More than one in four income protection claims were triggered by mental health conditions in 2020 amid the coronavirus pandemic, a study has found.
The proportion of such claims triggered by mental health issues doubled last year, according to data from insurer Zurich.
It said 27 per cent of income protection claims were prompted by mental health conditions in 2020, compared with 13 per cent in 2019, making it the most common cause of claim.
The insurer released the findings ahead of Mental Health Awareness week from May 10 to 16.
Around £1.7 million of payments were made to individual policy holders who claimed. Some sought clinical support as part of their policy for conditions including depression, stress and anxiety, Zurich said.
More than one in four income protection claims were triggered by mental health conditions in 2020 amid the coronavirus pandemic, a study has found. (stock image)
The firm also said that 28 per cent of new group income protection claims last year were for mental illness, making it the second most common reason for people seeking support, after cancer.
This is cover provided by an employer as part of an employee’s benefits package.
Nicky Bray, Zurich’s chief underwriter for its life business, said: ‘We know around one in four of us will experience a mental health problem at some point in our lives, which means it is vital that products such as life and income protection insurance are available to as many people as possible.
‘To help boost uptake, we continually look to simplify the application questions and only request further information when needed to give a fair decision, making the process of buying life insurance easy to understand and quick to apply for.
‘We are also progressing various initiatives as part of our work with the ABI (Association of British Insurers) on the mental health standards for the industry.’
Money worries: Around £1.7 million of payments were made to individual policy holders who claimed. Some sought clinical support as part of their policy for conditions including depression, stress and anxiety, Zurich said. (stock image)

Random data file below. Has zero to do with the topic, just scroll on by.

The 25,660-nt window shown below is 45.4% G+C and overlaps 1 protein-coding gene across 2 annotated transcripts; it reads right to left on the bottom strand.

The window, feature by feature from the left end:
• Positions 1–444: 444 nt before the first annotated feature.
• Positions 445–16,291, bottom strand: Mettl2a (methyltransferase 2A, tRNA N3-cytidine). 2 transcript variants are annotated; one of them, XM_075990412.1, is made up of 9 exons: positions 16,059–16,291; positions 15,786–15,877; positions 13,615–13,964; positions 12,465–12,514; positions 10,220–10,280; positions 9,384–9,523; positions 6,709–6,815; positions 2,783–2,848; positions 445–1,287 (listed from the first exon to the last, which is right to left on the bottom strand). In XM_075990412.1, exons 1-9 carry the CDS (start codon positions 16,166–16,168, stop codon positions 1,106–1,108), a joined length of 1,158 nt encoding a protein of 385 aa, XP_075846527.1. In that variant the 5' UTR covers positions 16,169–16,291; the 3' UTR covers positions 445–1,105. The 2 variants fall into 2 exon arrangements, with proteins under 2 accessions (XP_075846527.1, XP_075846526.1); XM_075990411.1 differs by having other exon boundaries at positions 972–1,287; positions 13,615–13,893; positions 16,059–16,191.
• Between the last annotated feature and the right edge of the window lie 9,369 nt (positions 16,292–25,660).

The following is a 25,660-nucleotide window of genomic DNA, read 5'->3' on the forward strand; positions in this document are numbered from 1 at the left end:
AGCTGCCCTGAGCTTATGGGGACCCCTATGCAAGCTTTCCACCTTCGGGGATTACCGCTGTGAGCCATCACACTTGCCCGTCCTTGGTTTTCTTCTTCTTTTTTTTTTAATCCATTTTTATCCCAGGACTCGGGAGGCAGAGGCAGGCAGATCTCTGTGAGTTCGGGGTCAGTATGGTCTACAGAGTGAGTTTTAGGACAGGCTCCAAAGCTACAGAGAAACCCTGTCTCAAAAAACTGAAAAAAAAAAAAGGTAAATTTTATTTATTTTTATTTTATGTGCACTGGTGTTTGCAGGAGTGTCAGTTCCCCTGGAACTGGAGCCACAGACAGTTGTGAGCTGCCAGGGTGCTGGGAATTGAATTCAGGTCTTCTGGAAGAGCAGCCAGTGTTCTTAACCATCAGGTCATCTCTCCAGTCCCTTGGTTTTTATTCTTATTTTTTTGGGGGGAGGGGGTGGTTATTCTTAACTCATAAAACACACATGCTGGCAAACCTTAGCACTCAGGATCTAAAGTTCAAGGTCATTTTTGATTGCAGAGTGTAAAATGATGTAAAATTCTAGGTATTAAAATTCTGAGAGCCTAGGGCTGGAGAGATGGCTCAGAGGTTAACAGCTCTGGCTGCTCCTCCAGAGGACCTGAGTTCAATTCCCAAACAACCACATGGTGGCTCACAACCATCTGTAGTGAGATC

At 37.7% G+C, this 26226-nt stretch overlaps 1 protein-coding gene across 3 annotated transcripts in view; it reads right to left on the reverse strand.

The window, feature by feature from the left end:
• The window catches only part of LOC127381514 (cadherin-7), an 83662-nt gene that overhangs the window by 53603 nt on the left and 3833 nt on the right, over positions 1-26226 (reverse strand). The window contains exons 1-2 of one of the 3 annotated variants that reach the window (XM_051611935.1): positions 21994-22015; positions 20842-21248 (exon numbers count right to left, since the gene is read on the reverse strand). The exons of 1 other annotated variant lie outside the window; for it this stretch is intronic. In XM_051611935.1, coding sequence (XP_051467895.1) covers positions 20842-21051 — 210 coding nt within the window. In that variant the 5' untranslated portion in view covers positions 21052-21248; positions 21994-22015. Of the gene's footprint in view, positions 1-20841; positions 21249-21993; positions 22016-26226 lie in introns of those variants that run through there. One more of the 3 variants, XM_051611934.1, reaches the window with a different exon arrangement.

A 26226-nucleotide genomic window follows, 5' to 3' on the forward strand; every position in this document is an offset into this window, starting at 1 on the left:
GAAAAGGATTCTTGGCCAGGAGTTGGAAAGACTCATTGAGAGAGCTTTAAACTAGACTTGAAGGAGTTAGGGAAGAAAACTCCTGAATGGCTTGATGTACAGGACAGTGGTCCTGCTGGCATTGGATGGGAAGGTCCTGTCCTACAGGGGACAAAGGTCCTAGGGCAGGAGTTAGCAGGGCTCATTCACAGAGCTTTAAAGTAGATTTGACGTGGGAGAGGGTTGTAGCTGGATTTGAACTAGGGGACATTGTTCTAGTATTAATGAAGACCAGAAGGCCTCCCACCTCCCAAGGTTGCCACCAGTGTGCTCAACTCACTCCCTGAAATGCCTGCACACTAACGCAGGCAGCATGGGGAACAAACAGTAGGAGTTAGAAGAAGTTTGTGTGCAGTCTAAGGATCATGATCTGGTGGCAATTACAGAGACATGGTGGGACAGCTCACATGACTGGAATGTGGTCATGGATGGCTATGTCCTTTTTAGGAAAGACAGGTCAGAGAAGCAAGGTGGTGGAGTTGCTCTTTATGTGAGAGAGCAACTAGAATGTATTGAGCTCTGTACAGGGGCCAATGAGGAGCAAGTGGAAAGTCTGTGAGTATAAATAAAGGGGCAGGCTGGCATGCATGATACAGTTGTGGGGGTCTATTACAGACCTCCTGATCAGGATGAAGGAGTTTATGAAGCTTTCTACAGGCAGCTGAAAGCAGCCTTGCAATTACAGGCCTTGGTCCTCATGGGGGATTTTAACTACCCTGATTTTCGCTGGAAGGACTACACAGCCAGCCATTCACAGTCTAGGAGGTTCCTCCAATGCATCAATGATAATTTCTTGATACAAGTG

Up to 10million people could need mental health support in the wake of the pandemic, a report warned before Britain’s second wave of coronavirus.
Experts said around 8.5million adults and 1.5million children in England will likely need help to deal with the fallout from coronavirus, including losing loved ones and jobs.
They will mostly need help for depression and anxiety, according to analysis from the Centre for Mental Health, which consulted experts from the NHS.
But others – including NHS workers – could develop conditions such as post-traumatic stress disorder (PTSD), more commonly associated with service personnel following armed conflicts.
Insurer AIG Life Limited also said it had experienced a growing demand for private services to help people with mental health issues. It said young people in particular were seeking help.
AIG said demand was rising for mental health help among members of group risk schemes via its well-being service, Smart Health by AIG, a digital healthcare service.
It said demand for appointments with mental health psychologists leapt in the first three months of the year.
Lee Lovett, managing director, group protection at AIG Life, said that as lockdown restrictions eased, ‘many will have been psychologically scarred by the fear and worry of the pandemic’.
Mr Lovett said: ‘This will have left people’s emotional resilience for coping with the new thought of contact risks significantly reduced.
‘This could manifest as fears for the commute, for sitting in the office space, for venturing into built-up, heavily populated areas again, and leaving behind the one constant that has provided security – home.
‘We should expect that people are going to feel anxiety and need mental health support.’
AIG’s usage data showed younger people and women were most likely to ask for help. Over half (57 per cent) of those seeking Smart Health mental health and psychologist consultations were aged 18 to 35 and 5 per cent were under 18, while 63% of psychology service appointments were for women.
Research commissioned by AIG Life found one in four (25 per cent) adults wanted some training to help others and identify the signs of mental health issues in themselves.
Some employers were already addressing the need for training, it found, with around one in five (18 per cent) employees saying they had had training through work. A further 13 per cent said they had gone online to find out more about mental health issues.
Alison Esson, propositions manager at AIG Life, said: ‘Attitudes to mental health have changed massively, especially in the last year, and people are much more aware of the risks to themselves and others.’